To Hedge or Not to Hedge - That's the billion dollar question puzzling everyone from industry heads to govt policy makers in the wake of crude oil collapse . Before even attempting to answer that, it may be prudent to to look at the way indices work - and the economics behind it.
What should a market index reflect ? It should be a consistent & fair representation of the underlying supply & demand. Is that the case behind petro price indices ? Lets look at a few data points first.
Globally, there are two main crude indices - Brent & WTI . Brent crude index is computed as a mathematical function of spot & future prices of North Sea oil ( Click for details ) . Similarly, WTI or West Texas Intermediate is function of primary crude contracts settled in Cushing, Oklahoma . Both have different Sulphur content, density etc - which means there are different costs to refiners, though the end - market - Consumers is largely the same
For most part of the last 5 years, Brent has been higher than WTI. If you look at the Brent - WTI spread ( http://ycharts.com/indicators/brent_wti_spread ) , you will see a few interesting points. The spread has been highest ( $20+ ) at the peak time of quantitative easing. Or in other words, loose money often tends to flow into easily accessible commodity markets. The intermittent spikes have largely coincided with the political flare-ups. And, as of today, the spread stands at $3.09.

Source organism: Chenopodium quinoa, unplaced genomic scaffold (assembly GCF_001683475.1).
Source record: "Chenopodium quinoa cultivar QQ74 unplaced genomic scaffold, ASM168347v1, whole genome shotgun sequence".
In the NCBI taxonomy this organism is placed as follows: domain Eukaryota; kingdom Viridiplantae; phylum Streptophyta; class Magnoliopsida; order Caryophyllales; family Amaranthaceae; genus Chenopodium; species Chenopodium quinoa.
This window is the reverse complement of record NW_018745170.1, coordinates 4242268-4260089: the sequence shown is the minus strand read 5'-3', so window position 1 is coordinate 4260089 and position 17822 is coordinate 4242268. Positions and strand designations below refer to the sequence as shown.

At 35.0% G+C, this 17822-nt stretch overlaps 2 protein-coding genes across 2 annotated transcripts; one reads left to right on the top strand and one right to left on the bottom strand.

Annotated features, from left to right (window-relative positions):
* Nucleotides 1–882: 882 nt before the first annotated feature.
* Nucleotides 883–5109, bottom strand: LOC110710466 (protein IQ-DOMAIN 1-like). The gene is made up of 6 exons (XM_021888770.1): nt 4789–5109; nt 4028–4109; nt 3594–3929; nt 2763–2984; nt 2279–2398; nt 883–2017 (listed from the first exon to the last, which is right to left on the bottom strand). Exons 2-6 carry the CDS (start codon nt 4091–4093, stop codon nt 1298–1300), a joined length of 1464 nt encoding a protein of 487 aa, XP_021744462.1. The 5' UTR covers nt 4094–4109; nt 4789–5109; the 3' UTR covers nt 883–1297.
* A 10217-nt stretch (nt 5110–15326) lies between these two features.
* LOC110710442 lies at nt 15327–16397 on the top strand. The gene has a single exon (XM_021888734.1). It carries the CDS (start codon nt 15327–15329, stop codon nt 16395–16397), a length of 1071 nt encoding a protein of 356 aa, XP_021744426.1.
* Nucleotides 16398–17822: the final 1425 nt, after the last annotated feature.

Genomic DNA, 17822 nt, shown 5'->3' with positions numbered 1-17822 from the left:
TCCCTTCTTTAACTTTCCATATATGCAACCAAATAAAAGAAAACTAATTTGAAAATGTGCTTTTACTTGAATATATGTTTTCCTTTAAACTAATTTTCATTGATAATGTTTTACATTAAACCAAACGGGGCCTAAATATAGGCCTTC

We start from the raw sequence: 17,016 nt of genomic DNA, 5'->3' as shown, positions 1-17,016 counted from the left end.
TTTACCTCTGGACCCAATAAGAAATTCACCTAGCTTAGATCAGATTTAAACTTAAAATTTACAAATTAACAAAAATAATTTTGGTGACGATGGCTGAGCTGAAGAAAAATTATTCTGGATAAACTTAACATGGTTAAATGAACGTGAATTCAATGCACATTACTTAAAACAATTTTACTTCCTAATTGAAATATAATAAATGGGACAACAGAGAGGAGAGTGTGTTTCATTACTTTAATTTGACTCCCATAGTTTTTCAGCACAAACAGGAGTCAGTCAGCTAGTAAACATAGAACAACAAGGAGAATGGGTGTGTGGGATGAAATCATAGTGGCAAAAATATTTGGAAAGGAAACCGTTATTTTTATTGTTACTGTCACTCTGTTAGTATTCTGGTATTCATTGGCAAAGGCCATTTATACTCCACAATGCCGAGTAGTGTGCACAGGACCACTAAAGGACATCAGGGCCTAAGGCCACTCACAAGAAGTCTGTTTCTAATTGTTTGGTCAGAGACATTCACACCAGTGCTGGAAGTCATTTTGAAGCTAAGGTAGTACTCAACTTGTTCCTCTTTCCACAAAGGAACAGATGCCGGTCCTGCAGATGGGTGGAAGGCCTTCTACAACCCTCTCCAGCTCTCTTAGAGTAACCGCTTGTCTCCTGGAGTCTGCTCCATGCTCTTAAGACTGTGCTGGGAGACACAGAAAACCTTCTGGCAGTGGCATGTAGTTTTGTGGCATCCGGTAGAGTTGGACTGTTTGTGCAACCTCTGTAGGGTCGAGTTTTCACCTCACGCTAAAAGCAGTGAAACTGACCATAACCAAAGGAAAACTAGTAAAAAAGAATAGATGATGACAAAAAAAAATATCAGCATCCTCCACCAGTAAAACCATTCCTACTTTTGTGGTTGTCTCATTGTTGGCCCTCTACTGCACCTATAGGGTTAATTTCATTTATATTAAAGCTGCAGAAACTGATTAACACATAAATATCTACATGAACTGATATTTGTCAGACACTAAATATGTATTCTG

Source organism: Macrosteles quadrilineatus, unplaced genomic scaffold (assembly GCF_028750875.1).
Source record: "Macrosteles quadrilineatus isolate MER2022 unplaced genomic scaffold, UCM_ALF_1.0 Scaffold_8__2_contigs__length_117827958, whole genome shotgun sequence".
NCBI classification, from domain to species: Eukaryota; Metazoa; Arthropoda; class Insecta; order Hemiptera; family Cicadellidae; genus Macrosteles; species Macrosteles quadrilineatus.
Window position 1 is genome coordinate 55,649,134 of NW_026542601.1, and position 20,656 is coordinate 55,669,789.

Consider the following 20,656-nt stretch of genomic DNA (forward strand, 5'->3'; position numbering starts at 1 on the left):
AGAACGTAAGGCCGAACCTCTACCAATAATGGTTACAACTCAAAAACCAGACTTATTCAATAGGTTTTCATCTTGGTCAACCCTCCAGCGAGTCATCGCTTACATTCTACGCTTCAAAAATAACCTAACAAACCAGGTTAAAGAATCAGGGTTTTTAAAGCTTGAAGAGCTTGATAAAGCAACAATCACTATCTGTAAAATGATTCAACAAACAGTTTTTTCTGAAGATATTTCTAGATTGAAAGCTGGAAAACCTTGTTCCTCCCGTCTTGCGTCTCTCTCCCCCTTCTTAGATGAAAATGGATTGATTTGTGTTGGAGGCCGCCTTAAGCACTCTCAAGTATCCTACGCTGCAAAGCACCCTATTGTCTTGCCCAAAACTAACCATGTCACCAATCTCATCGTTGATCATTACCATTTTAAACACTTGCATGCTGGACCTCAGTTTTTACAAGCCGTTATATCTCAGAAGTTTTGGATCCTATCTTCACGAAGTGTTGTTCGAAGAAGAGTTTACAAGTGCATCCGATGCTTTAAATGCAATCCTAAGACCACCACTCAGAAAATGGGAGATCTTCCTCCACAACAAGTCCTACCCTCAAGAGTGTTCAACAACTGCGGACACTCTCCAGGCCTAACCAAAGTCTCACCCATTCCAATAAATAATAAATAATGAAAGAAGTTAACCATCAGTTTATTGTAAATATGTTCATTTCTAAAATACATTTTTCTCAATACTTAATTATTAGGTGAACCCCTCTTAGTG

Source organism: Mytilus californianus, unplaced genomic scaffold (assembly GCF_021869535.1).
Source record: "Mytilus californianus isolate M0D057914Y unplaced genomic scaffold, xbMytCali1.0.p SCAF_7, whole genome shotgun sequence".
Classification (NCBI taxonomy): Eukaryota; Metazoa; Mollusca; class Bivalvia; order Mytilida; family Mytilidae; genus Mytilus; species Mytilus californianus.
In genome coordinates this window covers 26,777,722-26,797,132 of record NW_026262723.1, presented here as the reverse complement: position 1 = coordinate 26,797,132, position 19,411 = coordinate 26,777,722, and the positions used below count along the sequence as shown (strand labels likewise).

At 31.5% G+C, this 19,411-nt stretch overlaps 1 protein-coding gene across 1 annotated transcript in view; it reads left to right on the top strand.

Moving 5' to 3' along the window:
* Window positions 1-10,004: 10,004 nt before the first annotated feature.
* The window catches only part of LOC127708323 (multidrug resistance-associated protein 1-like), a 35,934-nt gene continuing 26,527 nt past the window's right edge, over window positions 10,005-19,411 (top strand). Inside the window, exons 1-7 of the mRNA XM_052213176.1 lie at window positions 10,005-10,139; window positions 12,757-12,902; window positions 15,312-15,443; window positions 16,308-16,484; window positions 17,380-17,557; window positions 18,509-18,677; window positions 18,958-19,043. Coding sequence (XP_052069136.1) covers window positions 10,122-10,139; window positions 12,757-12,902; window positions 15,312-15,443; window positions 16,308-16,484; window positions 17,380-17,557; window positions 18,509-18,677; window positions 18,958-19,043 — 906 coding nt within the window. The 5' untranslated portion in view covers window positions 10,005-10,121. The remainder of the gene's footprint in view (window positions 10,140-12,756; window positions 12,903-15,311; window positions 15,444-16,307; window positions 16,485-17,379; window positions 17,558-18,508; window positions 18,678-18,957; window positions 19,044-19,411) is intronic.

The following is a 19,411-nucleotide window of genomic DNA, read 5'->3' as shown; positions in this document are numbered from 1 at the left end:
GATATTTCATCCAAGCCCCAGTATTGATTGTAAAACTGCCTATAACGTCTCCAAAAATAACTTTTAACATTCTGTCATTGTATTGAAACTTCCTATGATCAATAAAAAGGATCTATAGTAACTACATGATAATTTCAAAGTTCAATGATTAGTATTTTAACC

Suppliers naturally tend to lean to higher indices as it suits them. A large portion of oil purchase agreements are ( were ? ) based on Brent. But, is Brent, a fair representation of the market ? Most of the Brent Crude flows to Europe ( Of late, Russian oil also has a sizable market share there ) . When the market is largely limited to a region, is it really prudent for a consumer - in say China / India - to strike a contract based on an index that is not really favorable to them ?
The geo-political realities today are much different from the last decade. ONGC & CNPC - which represent two large consumer nations today have taken stakes in a lot of African / Russian oil fields. And these are driven by large volumes - which dwarf North Sea capacity ( It is depleting as well ) .
What this essentially means is that, in terms of producer - consumer combinations, the oil market has become a bit more fragmented / decentralized . In a decentralized market, centralized indices that predominantly cater to the demand of a region will lose relevance. Imagine, LIBOR being used as a standard to price securities world-wide. Using Brent to price crude is in some ways equivalent to that . As more and more consumers realize that, a large number of them will move away into different modes of pricing - Governments will tend to take stakes in oil fields , Companies will tend to rely on more localized & independent indices .
Another problem with these indices is that it is kind of self-reinforcing. Suppliers strike contracts based on indices - & indices take those contract settlements to recalculate themselves. It is somewhat debatable as to how quickly the demand signals get reflected in such a mechanism. What gets easily reflected are the speculative positions taken based on external political events.
How can indices stay relevant ? Can we imagine a world in which a consumer strikes a petrol contract with a next door petrol pump based on XYZ index ? I would say, fuel market will be truly deregulated only on such a day.